“I had contact with the FBI, police … I was being taken to watch lineups of men, of men in books, to see if I recognized anyone,” Chapman remembered. “They wanted me to see if I could pick him out; they showed me thousands of pictures, but I never saw Johnny.”
Chapman was contacted by Special Agent Brion Hanley of the Illinois State Police on Sept. 1, 2010. She testified that she gave him “the exact information I remembered.” Hanley returned with a photo lineup eight days later – those photos were entered in evidence Tuesday – and Chapman recognized a face among the six pictures. “That’s Johnny,” she said.
Defense Attorney Tom McCulloch – the interim DeKalb County Public defender – questioned Chapman for more details about life in Sycamore, asking about the nearby store and the school playground.
McCulloch pressed Chapman about a neighborhood store, the school playground, the atmosphere of Archie Street, accepted procedures for going out to play, her description of Johnny, whether she had seen any police reports about the case, lineups and photo reviews for police and the FBI, her meeting with Hanley … and whether anyone in the photo array had missing teeth.
Frustration started to show
Chapman’s frustration started to show more than once, but she exchanged a smile and raised her eyebrows to someone in the gallery and settled down.
She confirmed to Trevarthen on redirect that she knew of the Tessier family but didn’t know Johnny … she smiled when the prosecutor noted defense questions about footprints in the snow and asked, “What training did you have as an investigator when you were eight years old?”
Katheran Tessier Caulfield, a retired secretary for architectural firm in Virginia, Minn., included half-brother John in her long list of siblings and identified him in the courtroom. She described him in the late 1950s as “tall and gangly, six feet tall, with a wavy-hair doo-wop hairdo on the top.” She said he frequently wore a multicolor sweater knitted by their mother.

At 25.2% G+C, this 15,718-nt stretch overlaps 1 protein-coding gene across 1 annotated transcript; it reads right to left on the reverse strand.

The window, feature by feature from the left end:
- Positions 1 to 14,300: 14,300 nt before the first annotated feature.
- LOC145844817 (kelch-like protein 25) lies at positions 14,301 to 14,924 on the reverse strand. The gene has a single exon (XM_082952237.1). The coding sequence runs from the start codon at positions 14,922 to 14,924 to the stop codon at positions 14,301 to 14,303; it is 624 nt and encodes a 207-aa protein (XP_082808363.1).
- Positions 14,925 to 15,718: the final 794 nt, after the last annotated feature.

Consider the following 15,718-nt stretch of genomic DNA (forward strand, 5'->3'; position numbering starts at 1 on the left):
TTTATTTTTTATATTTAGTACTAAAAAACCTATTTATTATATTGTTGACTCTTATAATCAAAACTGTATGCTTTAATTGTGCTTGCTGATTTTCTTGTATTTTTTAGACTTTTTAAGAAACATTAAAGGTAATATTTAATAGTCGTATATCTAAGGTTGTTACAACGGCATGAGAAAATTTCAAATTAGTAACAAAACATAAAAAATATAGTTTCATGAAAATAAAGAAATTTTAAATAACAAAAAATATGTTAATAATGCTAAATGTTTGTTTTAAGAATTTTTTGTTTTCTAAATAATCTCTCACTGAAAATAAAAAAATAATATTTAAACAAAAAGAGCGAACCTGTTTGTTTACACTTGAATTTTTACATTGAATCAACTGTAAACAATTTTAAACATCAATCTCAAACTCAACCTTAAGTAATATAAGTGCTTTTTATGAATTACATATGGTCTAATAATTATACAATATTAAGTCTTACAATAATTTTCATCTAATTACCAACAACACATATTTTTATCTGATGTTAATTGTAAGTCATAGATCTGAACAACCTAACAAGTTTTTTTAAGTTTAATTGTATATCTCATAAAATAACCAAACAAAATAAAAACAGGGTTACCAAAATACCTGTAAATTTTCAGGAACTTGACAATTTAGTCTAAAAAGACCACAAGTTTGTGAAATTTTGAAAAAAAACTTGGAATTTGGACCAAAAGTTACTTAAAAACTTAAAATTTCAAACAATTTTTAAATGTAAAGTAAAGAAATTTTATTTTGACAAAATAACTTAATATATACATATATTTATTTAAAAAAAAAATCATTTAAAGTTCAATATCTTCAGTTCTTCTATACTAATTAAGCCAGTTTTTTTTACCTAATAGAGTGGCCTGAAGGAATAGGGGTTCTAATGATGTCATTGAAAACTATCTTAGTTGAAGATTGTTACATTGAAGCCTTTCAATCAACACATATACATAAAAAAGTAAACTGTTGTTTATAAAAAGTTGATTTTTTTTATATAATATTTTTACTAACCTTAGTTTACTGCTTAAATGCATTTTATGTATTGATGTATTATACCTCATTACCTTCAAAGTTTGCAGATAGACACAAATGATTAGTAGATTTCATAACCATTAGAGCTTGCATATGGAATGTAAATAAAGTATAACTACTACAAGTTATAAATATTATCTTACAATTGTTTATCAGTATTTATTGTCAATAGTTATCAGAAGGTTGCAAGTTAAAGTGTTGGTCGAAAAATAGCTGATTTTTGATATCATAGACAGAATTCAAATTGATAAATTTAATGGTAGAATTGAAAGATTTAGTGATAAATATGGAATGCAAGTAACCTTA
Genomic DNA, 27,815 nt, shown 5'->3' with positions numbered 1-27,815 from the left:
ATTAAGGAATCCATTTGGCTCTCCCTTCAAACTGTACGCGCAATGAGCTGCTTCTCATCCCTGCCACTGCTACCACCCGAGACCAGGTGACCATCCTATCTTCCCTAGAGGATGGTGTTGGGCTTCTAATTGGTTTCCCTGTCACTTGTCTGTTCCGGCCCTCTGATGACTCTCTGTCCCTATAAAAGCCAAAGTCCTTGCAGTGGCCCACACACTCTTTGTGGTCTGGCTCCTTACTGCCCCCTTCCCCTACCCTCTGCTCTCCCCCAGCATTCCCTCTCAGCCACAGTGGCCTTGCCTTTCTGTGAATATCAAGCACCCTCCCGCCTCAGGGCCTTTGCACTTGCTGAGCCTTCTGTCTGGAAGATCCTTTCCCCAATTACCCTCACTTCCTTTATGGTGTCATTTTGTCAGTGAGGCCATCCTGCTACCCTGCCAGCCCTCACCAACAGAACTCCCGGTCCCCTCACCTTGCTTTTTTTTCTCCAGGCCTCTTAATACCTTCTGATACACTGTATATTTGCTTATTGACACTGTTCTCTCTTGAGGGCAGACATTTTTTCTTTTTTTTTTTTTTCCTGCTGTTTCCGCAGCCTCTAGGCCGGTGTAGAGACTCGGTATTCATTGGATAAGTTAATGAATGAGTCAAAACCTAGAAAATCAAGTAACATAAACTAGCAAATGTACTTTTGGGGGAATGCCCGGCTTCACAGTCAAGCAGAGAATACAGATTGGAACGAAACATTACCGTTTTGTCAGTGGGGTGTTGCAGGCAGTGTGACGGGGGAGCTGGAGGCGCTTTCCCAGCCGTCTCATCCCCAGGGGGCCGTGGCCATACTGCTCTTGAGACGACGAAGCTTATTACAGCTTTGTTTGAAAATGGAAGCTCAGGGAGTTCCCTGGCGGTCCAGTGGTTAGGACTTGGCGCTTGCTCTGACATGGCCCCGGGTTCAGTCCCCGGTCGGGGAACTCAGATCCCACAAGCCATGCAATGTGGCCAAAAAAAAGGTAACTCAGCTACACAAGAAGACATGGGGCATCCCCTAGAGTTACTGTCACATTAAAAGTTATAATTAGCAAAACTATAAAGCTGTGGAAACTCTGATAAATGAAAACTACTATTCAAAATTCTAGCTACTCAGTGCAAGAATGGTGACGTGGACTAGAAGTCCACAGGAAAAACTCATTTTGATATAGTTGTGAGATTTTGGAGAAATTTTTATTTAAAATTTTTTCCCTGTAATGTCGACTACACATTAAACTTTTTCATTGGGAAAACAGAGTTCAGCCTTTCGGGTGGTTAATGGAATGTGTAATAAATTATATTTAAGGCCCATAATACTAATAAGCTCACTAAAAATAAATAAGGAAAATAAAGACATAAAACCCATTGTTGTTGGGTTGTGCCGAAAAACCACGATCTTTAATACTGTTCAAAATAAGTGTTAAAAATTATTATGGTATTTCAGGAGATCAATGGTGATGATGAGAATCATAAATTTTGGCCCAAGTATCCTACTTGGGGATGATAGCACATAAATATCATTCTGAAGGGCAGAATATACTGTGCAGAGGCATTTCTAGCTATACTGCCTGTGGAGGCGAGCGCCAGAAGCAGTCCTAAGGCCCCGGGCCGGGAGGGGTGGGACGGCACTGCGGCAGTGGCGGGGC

Using a post-1950s photo, Caulfield described the Tessier home as small, with the parents and John having first-floor bedrooms and the others sleeping upstairs in the converted attic. She spoke of seventh grade at St. Mary’s Catholic School on Waterman Street, and taking part in Girl Scouts and 4H.
She said she went to a 4H Federation event about 5 p.m. the evening Maria disappeared. “My dad picked me up and brought me home about seven,” she said, and the neighborhood was filled with “more police cars than I’d ever seen.”
“We were coming in on DeKalb Avenue, and I noticed there were a lot of police cars with lights flashing,” she said. “There were people outside everywhere, walking and looking, behind bushes, everywhere.”
She said her half-brother was not at home and she did not see him at all that evening. Her parents went out to help search for Maria, and Caulfield, her sister Jeanne and brother Bob stayed in the living room after their father secured the lockless side door with a piece of wood and locked the front door.
“I went to bed about 11:30 or quarter to 12 and (her parents) still hadn’t come home,” Caulfield said. “I did not see John at all that evening.”
Caulfield said she and sister were present when FBI agents spoke to their mother the following day. “She said he was home,” Caulfield said through tears, moving on after a brief pause.
Family trips to the Galena area
She told of family day trips to Apple River Valley near Galena, with all the kids – including John, when he was younger – piling into Aunt Mary’s car every year.
She said that John had a car, an older coupe – probably from the 1940s. “It was sort of a grayish beige-ish color,” she said, “and he had put big flames across the side with red and yellow.” The vehicle was not home the day after Maria disappeared, she said.